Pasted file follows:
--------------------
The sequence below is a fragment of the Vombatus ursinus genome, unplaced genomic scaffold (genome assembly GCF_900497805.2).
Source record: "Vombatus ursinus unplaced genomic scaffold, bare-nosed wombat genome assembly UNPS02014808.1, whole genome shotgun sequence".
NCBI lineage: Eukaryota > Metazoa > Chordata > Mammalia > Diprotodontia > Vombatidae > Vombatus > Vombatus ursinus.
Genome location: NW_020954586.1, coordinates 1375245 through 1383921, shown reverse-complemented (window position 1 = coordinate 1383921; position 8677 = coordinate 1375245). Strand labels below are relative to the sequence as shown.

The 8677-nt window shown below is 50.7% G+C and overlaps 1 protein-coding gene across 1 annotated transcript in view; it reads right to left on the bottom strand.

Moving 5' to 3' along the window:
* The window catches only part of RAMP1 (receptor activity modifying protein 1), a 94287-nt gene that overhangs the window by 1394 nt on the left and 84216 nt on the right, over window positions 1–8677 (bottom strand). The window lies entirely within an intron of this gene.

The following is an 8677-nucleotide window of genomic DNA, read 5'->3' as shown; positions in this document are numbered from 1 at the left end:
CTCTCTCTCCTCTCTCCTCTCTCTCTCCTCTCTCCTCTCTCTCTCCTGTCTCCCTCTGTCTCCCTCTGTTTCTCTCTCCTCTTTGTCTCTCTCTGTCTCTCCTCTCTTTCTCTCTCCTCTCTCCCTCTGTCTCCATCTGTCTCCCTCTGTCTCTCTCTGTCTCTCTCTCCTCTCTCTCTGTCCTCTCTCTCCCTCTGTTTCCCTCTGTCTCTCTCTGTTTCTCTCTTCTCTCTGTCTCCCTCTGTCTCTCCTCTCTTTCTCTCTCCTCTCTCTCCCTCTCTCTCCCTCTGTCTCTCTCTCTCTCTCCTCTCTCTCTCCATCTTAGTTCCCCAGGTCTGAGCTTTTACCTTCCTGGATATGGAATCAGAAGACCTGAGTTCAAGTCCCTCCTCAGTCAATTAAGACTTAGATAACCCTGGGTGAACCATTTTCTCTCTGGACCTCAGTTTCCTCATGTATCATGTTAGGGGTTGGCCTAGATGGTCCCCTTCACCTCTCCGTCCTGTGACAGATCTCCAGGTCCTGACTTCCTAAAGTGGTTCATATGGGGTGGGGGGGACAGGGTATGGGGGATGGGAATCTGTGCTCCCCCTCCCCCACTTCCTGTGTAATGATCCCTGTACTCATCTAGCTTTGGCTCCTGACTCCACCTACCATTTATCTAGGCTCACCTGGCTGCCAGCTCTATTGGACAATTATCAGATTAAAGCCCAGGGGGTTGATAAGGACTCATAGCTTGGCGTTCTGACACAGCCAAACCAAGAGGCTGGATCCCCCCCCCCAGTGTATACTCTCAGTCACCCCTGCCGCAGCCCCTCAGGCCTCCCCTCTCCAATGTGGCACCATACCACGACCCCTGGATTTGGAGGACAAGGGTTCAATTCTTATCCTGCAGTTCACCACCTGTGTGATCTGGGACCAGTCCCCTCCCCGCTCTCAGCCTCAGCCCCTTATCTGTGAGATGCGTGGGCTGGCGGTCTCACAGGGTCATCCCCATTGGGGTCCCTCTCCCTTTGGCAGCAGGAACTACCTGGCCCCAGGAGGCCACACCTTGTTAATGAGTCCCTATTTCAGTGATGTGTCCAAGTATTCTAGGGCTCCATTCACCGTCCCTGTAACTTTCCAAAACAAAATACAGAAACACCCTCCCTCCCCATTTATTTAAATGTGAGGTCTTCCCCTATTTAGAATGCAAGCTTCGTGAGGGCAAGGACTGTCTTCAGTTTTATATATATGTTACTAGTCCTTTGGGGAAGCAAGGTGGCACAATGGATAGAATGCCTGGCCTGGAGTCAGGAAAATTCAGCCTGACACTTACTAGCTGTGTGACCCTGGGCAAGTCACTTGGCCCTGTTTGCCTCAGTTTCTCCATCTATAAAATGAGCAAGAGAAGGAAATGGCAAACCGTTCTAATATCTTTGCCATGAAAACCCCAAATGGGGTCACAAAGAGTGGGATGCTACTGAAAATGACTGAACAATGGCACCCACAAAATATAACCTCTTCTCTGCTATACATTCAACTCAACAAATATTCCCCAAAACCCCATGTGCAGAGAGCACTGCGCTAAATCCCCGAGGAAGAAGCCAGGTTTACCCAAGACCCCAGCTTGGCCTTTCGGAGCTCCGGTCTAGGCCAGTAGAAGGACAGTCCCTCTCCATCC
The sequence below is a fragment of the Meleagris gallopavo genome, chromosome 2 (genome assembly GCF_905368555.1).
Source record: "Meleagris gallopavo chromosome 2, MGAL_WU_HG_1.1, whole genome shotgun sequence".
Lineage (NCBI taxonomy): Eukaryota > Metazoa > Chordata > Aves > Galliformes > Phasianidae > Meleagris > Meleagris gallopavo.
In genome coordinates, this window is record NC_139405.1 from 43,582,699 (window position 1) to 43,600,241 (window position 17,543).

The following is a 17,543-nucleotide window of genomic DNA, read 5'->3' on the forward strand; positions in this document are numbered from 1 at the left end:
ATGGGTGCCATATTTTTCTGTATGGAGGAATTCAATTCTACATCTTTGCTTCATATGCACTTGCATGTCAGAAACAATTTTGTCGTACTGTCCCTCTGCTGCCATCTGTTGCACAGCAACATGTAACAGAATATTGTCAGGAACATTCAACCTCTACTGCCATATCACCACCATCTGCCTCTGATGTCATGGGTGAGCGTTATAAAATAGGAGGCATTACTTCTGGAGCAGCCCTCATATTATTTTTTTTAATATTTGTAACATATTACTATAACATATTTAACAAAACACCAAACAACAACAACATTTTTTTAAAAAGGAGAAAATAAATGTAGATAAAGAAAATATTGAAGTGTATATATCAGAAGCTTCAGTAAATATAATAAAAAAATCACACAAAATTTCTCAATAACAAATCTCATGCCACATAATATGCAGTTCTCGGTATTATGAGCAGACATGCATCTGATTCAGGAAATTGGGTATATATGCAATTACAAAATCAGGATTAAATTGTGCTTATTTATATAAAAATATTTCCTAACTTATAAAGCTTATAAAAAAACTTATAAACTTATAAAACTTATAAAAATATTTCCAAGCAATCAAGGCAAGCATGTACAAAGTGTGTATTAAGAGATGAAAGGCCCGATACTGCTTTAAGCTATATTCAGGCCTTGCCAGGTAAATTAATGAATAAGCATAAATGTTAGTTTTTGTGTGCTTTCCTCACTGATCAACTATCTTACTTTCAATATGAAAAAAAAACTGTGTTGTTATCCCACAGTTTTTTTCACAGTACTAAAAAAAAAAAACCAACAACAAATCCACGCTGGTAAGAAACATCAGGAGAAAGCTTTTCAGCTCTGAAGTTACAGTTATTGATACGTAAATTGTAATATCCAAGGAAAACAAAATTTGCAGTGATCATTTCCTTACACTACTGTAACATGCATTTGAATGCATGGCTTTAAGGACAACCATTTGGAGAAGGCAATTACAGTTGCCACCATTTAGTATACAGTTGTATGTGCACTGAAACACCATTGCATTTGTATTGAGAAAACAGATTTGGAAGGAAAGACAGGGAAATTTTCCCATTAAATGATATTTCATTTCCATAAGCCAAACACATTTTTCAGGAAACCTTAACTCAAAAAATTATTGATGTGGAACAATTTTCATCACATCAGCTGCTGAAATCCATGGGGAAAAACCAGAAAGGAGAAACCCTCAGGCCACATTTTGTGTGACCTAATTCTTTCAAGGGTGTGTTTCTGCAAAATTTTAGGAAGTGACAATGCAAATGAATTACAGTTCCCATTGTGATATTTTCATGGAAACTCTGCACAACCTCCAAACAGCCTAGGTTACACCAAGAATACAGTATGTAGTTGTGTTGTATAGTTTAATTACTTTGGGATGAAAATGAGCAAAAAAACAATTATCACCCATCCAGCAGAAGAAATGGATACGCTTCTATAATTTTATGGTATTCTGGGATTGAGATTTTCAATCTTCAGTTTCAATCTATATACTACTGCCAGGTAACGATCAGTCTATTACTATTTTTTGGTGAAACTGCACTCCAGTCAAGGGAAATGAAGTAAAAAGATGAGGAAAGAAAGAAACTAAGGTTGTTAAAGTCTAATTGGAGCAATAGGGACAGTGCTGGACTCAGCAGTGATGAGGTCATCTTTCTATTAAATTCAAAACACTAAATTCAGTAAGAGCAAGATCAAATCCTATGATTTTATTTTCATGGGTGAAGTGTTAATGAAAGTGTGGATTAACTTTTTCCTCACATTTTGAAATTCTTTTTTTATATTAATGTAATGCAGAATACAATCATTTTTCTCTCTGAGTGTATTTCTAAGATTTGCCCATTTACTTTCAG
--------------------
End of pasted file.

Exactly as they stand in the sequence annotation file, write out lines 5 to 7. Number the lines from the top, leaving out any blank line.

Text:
The 8677-nt window shown below is 50.7% G+C and overlaps 1 protein-coding gene across 1 annotated transcript in view; it reads right to left on the bottom strand.

Moving 5' to 3' along the window:
* The window catches only part of RAMP1 (receptor activity modifying protein 1), a 94287-nt gene that overhangs the window by 1394 nt on the left and 84216 nt on the right, over window positions 1–8677 (bottom strand). The window lies entirely within an intron of this gene.